So far I have considered the reader’s point of view. But of course I am not only a reader; I am a writer, which means it is my job to be a friend to my readers.

Surely the most fundamental quality one looks for in a friend is that they are trustworthy. That, then, in essence is what an author must be, I believe. An author must give the reader what they except to read based on the package and the genre conventions. That is not to say we writers may not employ plot twists – we must; but there is a strong need to keep the reader secure as they read. Reading is an escape within safe confines.

Publishing my novel, Burning Embers, was a wonderful adventure. But because it was my debut novel, every reader had to take something of a leap of faith with me as the author. Now, with each book I publish, I am so happy to be building a little library of my own. With each additional book I release, new readers can more easily get a feel for who I am as a writer and whether they may find a friend in me; but also, I am giving those readers who have already found affinity with me more pleasure, I hope.

My little library, pictured below, is five-strong, and will continue to grow as I take the readers who trust in me on new adventures in beautiful settings. I hope, if you have not already chosen me as an author, you may have found some reason to do so through this blog post. As the 13th-centry Dominican friar Thomas Aquinas put it, ‘There is nothing on this earth more to be prized than true friendship.’



Have you ever had a melody, or a line of poetry, or a quotation stuck in your mind? It happens to me quite often, especially with quotations from literature. I can be weeding in the garden whispering, ‘She was lost in her longing to understand’ (Gabriel Garcia Marquez); I can be stirring soup on the stove thinking, ‘At the still point, there the dance is’ (T.S. Eliot); I can be walking along the beach to the rhythm of, ‘He was unheeded, happy, and near to the wild heart of life’ (James Joyce).

Sometimes, a quotation haunts me, creeping up on me at unexpected times, pushing itself to the forefront of my mind with an emotional insistence. Since I began writing, this has happened more and more, and I have learnt to stop and listen to the words, to consider them carefully – and then, to be inspired by them; because it is always my creative subconscious that has delivered to me these words, read once and then, often, half-forgotten.

While I was writing my new novel Legacy, the third and final book in my Andalucian Nights trilogy, I found myself pulled to Shakespeare. This is unusual for me; when it comes to classic literature, I most often gravitate toward French works, such as those by Stendhal and Flaubert and Hugo, which were the focus of my degree studies. The fact that I had Shakespeare on the mind intrigued me: I decided to explore.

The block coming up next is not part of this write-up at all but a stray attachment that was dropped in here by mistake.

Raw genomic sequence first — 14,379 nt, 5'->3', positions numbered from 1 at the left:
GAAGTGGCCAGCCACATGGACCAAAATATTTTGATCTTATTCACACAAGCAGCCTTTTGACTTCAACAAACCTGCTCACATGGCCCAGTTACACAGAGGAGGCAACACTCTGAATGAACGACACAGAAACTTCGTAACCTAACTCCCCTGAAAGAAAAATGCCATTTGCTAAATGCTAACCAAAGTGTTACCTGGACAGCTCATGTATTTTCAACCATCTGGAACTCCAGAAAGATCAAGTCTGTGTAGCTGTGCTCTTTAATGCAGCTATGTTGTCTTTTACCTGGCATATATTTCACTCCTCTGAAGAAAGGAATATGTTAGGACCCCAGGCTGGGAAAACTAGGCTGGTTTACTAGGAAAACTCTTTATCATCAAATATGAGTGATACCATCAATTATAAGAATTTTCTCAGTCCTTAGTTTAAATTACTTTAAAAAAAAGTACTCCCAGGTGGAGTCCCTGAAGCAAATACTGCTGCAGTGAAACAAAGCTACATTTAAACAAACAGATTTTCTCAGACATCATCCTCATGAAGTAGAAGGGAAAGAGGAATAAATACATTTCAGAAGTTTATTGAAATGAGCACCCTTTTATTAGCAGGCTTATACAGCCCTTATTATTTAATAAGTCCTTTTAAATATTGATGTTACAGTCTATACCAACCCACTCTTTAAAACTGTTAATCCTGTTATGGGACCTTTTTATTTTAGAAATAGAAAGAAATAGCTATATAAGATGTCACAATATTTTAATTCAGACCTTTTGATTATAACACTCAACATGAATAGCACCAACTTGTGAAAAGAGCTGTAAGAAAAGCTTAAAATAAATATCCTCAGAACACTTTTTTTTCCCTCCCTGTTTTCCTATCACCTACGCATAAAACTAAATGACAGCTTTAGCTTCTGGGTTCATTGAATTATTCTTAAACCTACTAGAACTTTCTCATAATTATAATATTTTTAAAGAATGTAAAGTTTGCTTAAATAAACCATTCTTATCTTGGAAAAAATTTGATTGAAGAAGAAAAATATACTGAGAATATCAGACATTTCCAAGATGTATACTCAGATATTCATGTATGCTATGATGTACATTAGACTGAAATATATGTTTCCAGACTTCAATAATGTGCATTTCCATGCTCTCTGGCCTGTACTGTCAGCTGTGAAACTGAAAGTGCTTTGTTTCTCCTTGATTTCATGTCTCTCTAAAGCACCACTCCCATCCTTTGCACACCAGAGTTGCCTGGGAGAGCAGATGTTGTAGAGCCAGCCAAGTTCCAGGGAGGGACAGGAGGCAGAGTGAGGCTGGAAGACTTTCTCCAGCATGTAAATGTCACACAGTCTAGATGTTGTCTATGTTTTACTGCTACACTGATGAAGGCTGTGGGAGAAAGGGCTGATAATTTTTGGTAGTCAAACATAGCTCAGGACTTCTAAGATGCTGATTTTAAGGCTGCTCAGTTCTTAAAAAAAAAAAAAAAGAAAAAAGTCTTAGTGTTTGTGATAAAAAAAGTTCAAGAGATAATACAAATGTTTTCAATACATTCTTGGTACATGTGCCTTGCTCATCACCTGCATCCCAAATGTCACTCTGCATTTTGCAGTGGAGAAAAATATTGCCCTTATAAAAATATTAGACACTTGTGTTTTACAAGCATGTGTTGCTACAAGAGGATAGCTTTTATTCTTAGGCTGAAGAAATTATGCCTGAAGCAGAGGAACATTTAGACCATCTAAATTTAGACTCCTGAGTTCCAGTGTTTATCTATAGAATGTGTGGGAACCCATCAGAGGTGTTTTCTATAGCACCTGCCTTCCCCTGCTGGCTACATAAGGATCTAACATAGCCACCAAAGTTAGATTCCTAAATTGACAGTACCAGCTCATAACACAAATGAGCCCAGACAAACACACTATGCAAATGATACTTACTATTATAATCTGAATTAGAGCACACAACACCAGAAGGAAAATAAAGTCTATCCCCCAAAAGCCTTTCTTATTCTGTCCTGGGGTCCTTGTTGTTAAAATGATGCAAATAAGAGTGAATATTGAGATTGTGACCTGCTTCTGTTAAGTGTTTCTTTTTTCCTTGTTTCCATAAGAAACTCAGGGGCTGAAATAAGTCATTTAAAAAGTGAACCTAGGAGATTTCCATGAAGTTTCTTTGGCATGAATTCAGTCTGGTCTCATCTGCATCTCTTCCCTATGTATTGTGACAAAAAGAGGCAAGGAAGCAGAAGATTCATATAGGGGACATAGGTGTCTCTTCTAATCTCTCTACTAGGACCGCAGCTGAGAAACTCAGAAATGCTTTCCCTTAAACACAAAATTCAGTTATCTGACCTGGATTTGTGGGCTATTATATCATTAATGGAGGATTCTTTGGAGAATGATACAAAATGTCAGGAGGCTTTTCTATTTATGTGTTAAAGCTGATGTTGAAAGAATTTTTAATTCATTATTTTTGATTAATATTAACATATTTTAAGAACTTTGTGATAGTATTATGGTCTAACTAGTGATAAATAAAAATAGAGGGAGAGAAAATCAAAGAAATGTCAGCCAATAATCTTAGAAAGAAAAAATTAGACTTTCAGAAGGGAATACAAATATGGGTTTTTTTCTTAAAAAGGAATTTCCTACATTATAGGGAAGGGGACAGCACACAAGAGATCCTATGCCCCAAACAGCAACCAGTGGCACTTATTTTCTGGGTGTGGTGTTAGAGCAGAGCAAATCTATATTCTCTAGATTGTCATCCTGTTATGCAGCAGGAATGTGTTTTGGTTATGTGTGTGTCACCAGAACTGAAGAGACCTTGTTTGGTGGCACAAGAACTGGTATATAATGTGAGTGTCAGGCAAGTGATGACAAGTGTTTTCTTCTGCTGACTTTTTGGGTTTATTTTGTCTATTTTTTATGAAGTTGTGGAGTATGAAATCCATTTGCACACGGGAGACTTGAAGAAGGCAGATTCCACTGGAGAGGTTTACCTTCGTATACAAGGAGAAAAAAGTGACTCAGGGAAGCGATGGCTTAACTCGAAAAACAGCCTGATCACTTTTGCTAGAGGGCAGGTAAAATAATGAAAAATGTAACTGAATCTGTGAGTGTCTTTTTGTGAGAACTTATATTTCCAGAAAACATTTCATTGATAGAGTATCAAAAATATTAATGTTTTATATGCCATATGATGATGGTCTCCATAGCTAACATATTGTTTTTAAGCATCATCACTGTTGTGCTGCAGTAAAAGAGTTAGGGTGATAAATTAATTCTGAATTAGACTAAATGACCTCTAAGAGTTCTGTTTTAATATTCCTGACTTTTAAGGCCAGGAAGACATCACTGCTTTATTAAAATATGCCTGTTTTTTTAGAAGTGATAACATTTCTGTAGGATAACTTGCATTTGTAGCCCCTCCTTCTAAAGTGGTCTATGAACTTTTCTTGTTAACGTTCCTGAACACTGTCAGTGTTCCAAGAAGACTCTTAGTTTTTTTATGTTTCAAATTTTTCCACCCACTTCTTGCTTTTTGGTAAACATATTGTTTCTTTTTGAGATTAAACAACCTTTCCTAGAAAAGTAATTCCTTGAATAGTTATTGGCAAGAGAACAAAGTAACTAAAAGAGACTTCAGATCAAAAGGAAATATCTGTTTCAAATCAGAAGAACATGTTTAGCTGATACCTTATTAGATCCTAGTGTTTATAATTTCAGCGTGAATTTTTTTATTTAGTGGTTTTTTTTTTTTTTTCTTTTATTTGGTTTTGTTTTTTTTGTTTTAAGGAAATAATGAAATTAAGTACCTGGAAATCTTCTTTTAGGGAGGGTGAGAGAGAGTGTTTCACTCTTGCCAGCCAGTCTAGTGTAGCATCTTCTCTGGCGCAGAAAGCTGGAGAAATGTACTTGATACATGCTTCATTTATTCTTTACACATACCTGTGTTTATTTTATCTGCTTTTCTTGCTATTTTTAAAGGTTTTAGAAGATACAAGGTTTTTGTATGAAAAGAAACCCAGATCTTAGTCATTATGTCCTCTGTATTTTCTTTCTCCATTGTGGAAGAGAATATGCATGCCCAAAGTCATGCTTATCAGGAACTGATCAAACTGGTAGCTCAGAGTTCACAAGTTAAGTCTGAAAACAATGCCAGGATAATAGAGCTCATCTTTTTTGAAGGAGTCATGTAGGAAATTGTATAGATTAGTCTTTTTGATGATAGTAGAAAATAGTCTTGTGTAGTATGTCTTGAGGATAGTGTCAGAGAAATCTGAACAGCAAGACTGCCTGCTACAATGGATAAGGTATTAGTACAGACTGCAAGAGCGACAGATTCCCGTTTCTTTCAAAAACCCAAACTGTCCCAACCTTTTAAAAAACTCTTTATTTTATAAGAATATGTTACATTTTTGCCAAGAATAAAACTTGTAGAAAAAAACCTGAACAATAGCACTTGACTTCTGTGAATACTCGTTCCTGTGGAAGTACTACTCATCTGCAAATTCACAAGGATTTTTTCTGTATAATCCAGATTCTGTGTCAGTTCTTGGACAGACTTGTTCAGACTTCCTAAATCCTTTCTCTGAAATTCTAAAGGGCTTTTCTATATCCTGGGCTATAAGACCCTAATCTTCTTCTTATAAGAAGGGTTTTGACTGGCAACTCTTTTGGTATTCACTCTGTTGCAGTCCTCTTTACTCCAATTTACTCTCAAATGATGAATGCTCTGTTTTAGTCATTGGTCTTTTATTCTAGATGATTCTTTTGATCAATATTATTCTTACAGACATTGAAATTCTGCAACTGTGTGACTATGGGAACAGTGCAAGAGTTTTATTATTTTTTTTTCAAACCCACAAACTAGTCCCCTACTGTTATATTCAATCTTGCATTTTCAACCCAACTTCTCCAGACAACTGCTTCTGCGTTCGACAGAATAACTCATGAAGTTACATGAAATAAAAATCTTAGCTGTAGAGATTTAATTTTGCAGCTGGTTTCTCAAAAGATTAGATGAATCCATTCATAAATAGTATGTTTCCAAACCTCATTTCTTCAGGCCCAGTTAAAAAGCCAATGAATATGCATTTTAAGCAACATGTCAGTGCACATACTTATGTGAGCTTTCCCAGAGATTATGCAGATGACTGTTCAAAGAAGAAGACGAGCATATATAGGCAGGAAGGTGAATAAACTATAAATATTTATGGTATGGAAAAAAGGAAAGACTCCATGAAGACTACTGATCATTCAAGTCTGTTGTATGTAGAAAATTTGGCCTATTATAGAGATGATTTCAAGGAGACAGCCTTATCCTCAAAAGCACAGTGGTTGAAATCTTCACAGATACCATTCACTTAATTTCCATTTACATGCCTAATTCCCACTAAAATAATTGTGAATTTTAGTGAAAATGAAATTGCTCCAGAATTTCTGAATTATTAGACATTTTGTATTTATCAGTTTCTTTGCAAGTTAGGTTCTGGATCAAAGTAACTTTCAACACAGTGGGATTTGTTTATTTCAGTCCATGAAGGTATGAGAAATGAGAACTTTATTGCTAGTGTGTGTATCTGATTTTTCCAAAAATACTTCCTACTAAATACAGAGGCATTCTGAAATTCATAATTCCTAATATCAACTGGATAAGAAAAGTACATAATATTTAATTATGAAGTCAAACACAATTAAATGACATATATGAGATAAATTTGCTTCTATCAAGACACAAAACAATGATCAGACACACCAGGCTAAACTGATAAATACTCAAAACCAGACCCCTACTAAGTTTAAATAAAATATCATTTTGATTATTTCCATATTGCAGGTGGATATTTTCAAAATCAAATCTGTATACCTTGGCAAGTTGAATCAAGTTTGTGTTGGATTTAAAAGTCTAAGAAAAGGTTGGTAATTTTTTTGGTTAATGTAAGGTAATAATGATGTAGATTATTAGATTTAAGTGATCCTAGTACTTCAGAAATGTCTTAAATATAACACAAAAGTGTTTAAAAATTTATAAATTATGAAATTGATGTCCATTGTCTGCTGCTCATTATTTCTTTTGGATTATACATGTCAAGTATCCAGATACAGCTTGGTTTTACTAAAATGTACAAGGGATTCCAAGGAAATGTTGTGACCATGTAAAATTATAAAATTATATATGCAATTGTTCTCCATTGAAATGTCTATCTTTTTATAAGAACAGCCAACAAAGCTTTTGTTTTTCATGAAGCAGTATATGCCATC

These were the lines that haunted me:

All the world’s a stage,

And all the men and women merely players;

They have their exits and their entrances,

And one man in his time plays many parts

(As You Like It, Act II, Scene VII)

Life’s but a walking shadow, a poor player
That struts and frets his hour upon the stage
And then is heard no more: it is a tale
Told by an idiot, full of sound and fury,
Signifying nothing.

(Macbeth, Act V, Scene V)

I was particularly puzzled by the Macbeth quotation; I write romance, after all, and Macbeth is a dark play.

With these quotes still echoing, I carried on researching and outlining my novel Legacy. Finally, still having done nothing with these lines and yet ‘lost in my longing to understand’, I began writing the book. And then I found myself writing the following exchange in my novel between the hero, Ruy, and his friend, Chico:

 ‘But if the night is romantic, who knows, ey? La luna, las estrellas y el amor.’ Chico sighed and winked at Ruy, the expression on his face full of innuendo.

 ‘I’ve told you before, Chico, romance is in the heart, everything else is theatre.’

As I read back the words, a warmth spread through me. Finally, I understood. The Shakespearean quotes were reminders of the metaphor of life as a stage: of the parts we play, sometimes willingly, sometimes without choice, sometimes in keeping with our own true character, sometimes acting indeed. Life can be dramatic, impassioned, full of ‘sound and fury’ – but it all signifies nothing; it is theatre, not truth.

In Legacy, Ruy understands that ‘all the world’s a stage’, and he has no intention of strutting and fretting on that stage as a player. He knows that while romantic gestures can be lovely, they are unimportant: ‘romance is in the heart’. And there: into my mind flies another Shakespeare quotation: Hamlet’s dying words: ‘The rest is silence’. Ruy faces silence unafraid with Luna, because he knows, to revisit T.S. Eliot’s words, ‘At the still point, there the dance is’.

I write romance, I love romance, but I agree entirely with Ruy: it is not lavish gifts or meals in fancy restaurants or nights out at the theatre (to play a part while watching others play their parts). Romance is two people alone in a moment, melting into each other. Romance is a single look, a touch of a hand, a word on the lips, a light in the eyes.

 Romance is in the heart, everything else is theatre.